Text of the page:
The cuts are also concentrated on EPA’s in-house programs rather than on the big chunk of its funding that is doled out to state, local, and tribal governments. Those state and local “revolving funds” from the EPA are for relatively uncontroversial programs like investing in clean water and sewer infrastructure — programs that make constituents back home happy. Trump’s plan doesn’t touch that $2.3 billion chunk.
Instead, he cuts 31 percent from the remaining share of EPA’s budget, which includes programs that study pollution and environmental toxins, and write and enforce rules to protect public health; altogether, those programs in particular will see a 42 percent cut. Clean air, clean water, and climate change programs would bear the brunt.
As temperatures rise, so will rates of illness and disease in the United States. So say the 400,000 physicians who make up the Medical Society Consortium on Climate and Health.
On Wednesday, the newly formed consortium issued “Climate Change Is Harming Our Health,” a report compiled after surveying patients. ... “Even our ‘best-case scenario’ means we’re going to be seeing more with demanding health problems,” one doctor said in the report. “But the worst-case scenarios of climate change really worry me. It would mean a level of human suffering we can barely contemplate, much less respond to.”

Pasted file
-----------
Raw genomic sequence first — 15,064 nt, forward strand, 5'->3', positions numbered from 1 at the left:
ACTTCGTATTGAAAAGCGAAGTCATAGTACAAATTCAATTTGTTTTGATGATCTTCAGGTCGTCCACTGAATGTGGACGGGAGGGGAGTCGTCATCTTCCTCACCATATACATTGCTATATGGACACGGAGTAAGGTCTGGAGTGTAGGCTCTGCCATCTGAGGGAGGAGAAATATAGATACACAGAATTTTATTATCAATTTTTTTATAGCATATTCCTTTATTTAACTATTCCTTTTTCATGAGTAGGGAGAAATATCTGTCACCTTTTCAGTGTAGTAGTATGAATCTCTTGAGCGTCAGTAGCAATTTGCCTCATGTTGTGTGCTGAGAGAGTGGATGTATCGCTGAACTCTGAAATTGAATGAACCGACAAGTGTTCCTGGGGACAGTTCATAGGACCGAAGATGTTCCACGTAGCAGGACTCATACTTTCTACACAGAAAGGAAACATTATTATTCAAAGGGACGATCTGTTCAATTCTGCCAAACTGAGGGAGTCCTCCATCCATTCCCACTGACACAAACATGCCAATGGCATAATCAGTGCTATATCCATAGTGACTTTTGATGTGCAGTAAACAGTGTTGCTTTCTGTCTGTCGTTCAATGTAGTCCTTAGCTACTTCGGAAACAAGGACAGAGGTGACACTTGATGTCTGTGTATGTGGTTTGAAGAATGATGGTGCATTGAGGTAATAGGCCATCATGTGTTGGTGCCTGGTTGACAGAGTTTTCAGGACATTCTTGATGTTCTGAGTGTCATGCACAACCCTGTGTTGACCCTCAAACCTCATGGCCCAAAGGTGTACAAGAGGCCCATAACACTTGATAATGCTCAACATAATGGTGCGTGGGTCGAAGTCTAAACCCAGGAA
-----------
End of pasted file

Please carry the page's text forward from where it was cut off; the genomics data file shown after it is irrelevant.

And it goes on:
In an act of international solidarity between indigenous peoples, the Sami parliament in Norway has persuaded the country’s second largest pension fund to withdraw its money from companies linked to a controversial oil project backed by Donald Trump. ...
This week, after lobbying by the Sami parliament, Norway’s local authority pension fund KLP announced it would sell of shares worth $58m in companies building the pipeline.
Vibeke Larsen, president of the Sami parliament, said the pension fund announced the move when she arrived at a meeting in Oslo to discuss Dakota Access.
“We feel a strong solidarity with other indigenous people in other parts of the world, so we are doing our part in Norway by putting pressure on the pension funds,” she told the Guardian.
In common with Native Americans in the US, the Sami have over the years protested against mining operations and mineral resource prospecting on their land.
Also of Interest
Here are some articles of interest, some which defied fair-use abstraction.
A Little Night Music
Muddy Waters - Champagne & Reefer
Muddy Waters - Manish Boy
Muddy Waters - Feel Like Blowin' My Horn
Muddy Waters - Baby Please Don't Go
Muddy Waters - Forty Days and Forty Nights
Muddy Waters - I Am The Blues
Muddy Waters - I'm A King Bee
Muddy Waters - She Moves Me
Muddy Waters - The Blues Had A Baby And They Named It Rock And Roll
Muddy Waters - Young Fashioned Ways